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How to Improve Your Shipping Operations During COVID-19

Article - 3 Min. Read

How have businesses adapted during the pandemic? Learn how some of the top supply chain decision-makers have responded to shipping challenges.

An illustration of shipping boxes passing through a cell phone.

Continuous improvement is a longstanding practice for many shipping and supply chain professionals. But COVID-19 introduced challenges of new magnitudes, forcing some businesses to focus on merely surviving, rather than thriving. Since the start of the pandemic, 62% of businesses have undergone a significant transformation in their shipping operations.[1]

How have businesses’ shipping behaviors and carrier relationships changed during COVID-19? How have businesses overcome pandemic-induced pain points? How are they preparing for the months ahead?

To answer these questions, USPS analyzed in-depth interviews with several major retail decision-makers, conducted as part of a national survey by The Colography Group between May and June 2021. This analysis shows that shippers have faced—and surmounted—challenges in three main areas:

  • Technological advances
  • Storage space
  • Carrier relations

Technological Advances and Solutions

Shippers have begun relying on technological advances to help transform business operations by making their fulfillment processes more efficient.

For instance, many interviewees said that creating shipping labels has traditionally been a time-consuming manual process. So some are investing in automated software that lets clients send shipping information from their smartphones directly to shippers.

The interviewees also mentioned robot palletizers. These machines can quickly place and stack more than one item at a time—even large and bulky items—onto pallets for seamless transportation to the next step of the process. Employees accustomed to manual palletizing will find that robot palletizers save them time and energy.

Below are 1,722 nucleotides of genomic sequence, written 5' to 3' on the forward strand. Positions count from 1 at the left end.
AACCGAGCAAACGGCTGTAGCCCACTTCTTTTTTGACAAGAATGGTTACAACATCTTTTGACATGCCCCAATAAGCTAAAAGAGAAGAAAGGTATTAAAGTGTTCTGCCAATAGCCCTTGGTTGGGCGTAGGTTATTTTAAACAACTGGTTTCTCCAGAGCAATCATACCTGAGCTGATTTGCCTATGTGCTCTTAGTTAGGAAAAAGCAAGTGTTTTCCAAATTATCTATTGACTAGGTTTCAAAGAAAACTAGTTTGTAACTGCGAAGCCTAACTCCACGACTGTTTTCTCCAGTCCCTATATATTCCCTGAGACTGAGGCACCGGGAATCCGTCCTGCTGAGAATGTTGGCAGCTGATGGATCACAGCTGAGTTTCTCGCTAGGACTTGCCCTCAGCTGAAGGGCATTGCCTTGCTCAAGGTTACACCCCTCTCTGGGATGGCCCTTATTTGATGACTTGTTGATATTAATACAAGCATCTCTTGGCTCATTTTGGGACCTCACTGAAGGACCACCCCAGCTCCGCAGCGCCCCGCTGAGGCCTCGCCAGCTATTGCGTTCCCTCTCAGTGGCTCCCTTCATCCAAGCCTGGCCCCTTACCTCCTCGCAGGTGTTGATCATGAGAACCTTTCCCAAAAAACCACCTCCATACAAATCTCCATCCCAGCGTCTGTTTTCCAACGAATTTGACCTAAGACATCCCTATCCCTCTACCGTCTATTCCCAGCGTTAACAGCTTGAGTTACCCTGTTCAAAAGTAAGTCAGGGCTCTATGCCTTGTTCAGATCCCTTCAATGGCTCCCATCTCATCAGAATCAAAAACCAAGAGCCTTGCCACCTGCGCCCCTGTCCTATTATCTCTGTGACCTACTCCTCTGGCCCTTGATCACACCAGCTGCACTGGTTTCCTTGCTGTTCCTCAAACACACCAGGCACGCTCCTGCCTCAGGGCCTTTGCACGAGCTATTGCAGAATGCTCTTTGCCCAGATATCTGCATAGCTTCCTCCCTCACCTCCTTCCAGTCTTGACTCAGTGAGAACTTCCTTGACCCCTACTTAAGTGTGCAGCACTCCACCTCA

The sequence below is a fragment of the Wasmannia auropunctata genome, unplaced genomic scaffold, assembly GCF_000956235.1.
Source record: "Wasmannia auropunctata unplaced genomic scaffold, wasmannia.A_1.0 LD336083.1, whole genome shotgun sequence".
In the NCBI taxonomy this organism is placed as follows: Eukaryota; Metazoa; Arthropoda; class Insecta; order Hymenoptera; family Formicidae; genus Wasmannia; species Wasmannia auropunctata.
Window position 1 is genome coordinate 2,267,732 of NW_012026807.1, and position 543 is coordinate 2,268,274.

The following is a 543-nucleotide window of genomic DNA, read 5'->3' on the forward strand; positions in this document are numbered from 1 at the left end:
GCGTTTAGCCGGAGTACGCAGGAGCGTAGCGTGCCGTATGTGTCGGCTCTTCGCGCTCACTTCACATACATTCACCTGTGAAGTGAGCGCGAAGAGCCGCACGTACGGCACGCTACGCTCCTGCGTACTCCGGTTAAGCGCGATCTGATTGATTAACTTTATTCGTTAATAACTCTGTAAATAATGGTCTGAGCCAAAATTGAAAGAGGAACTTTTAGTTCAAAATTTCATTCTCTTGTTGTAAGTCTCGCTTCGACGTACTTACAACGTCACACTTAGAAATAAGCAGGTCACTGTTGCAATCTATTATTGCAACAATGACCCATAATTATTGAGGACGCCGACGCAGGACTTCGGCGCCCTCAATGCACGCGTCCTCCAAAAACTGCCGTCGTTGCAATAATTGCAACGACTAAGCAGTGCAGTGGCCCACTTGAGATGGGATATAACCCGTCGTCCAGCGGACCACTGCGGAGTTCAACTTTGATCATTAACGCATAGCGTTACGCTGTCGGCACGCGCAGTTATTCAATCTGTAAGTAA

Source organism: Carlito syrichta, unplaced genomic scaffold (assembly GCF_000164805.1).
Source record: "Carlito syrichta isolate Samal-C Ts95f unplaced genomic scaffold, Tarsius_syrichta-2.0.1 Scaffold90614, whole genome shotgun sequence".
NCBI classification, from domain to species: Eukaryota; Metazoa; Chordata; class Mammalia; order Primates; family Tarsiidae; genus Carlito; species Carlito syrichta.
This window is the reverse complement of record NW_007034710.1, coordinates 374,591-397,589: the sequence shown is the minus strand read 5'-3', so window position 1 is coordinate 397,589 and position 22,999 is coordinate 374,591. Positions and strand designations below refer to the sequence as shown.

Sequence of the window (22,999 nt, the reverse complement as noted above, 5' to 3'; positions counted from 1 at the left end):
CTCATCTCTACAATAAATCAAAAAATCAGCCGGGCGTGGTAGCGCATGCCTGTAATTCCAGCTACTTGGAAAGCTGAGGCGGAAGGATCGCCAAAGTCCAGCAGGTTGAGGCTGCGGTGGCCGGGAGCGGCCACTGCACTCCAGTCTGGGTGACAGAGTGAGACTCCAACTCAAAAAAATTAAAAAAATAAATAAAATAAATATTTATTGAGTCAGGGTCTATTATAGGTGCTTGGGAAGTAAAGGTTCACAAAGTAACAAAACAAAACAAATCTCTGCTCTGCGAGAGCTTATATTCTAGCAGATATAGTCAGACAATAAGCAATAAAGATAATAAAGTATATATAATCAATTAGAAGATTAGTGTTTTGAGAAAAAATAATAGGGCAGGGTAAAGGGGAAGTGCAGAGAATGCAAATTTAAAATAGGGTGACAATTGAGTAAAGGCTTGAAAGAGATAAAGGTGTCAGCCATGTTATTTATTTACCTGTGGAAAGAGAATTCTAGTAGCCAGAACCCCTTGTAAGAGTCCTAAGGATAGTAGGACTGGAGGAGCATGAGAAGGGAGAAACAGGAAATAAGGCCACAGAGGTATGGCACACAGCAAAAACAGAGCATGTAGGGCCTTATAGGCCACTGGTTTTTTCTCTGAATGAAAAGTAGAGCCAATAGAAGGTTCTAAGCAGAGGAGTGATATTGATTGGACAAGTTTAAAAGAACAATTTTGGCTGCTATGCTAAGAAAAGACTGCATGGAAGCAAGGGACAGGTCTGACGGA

Pro tip: Take stock of your business goals, areas for improvement, and both short- and long-term priorities to decide which technologies are right for your business. Our seven-step guide can help you get started.

Running Out of Space—and Finding It

The influx of e-commerce orders during COVID-19 has forced shippers to seek out larger warehouse spaces to keep their efficiency in sync with volume increases.

For one shipping decision-maker at a major retailer, April 2020 was the highest-volume month they had had in six or seven years. Another decision-maker built a warehouse in Texas during the pandemic, in addition to buying others in Illinois and California. Among other solutions for handling the volume surges, the interviewees planned to bring in extra staff or pay current staff overtime to ensure timely shipping of products.

Carrier Relations and Service Reliability

Expectedly, the sheer volume of orders and demand has led to setbacks in carrier relations. The supply chain decision-makers were clear on one point:

No single major carrier is 100% reliable, 100% of the time.

Cheaper prices might mean poor supply chain visibility. Good visibility might come with fast deliveries but also higher prices. During the pandemic, all carriers seemed to have hiccups with delivering items on time, and carrier schedule reliability fell to a low of 56% in 2020.[2]

In order to adapt to the influx of e-commerce orders, businesses have implemented a variety of solutions—including switching carriers entirely, reshipping products, stocking up on inventory, and more. Of course, volatility in supply chain and logistics is inevitable, but shippers should prepare for the unexpected now, rather than waiting until disruptions happen.

Key Takeaway

The COVID-19 pandemic has tested shippers’ abilities to continuously improve their operations, especially in the areas of technology, storage and carrier relations. But smart businesses have adapted with the times, and it’s those forward-thinking businesses that will continue to improve into 2022 and beyond.

  1. [1]Survey sample from “National Survey of U.S. Expedited Cargo,” The Colography Group, May–June 2021.
  2. [2]Greg Knowler, “Carrier schedule reliability falls to 2020 low of 56 percent,” Journal of Commerce, Oct. 26, 2020.

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